Eric Reinholdt, a Houzz Contributor and Residential Architect, writes:
In 1915 the 38-story Equitable Building in New York City was the largest office building in the world. Containing 1.2 million square feet of office space, it consumed nearly every available square foot of its diminutive lot and cast an equally large shadow on its neighborhood in lower Manhattan. Its construction inspired the enactment of the city’s 1916 Zoning Resolution, which was designed to preserve access to light and air at the street level. The resolution prescribed specific limitations for a building’s envelope — its outer walls — and would go on to shape the stepped forms that you see today on many of the iconic towers in the city.
This underscores the importance that access to daylight had in shaping even the largest of cities, the individual buildings that make up those cities and, more broadly, sensible building design. With an increasing focus on sustainable design practices, the smart use of natural daylight in our homes is no longer a luxury — it has become a necessity. At the heart of any good daylighting strategy is a concept of “borrowed” light: the capture of light falling on the exterior of a home and transporting it to the spaces where it’s needed.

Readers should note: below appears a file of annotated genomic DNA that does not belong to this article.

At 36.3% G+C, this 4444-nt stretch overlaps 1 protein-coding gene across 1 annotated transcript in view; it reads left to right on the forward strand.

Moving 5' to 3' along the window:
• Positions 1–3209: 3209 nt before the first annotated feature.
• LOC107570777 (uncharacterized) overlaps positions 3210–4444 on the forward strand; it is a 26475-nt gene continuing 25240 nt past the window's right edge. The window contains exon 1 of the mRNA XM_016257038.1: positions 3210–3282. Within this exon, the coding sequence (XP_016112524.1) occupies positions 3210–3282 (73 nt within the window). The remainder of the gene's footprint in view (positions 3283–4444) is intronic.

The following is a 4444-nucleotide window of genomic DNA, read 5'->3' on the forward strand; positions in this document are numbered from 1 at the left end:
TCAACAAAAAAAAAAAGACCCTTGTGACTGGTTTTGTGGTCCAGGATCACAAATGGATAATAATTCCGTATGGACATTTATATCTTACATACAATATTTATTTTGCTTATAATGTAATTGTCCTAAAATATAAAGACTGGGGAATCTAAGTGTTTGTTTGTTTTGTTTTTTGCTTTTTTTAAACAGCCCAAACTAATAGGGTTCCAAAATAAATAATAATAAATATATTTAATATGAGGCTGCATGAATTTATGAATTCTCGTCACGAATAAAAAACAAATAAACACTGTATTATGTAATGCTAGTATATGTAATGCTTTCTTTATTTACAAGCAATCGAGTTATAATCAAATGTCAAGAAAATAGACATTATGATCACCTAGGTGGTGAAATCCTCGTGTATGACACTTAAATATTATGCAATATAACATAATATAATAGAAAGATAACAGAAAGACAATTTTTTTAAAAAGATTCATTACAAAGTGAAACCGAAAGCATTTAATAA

The sun delivers an incredible amount of light energy to us each day. To get an idea of just how much, it helps to understand the standard by which we use to measure light intensity: the foot-candle. The light from a full moon is roughly 1 foot-candle, while the sun’s illuminance on a cloudless day is roughly 10,000 foot-candles. Of course, clouds and the filtering effects of glass can reduce the actual amount of light that reaches the interiors of our homes by 50 to 90 percent. But 1,000 to 5,000 foot-candles is still an amazing amount of light, given that we need only around 35 foot-candles to comfortably read by.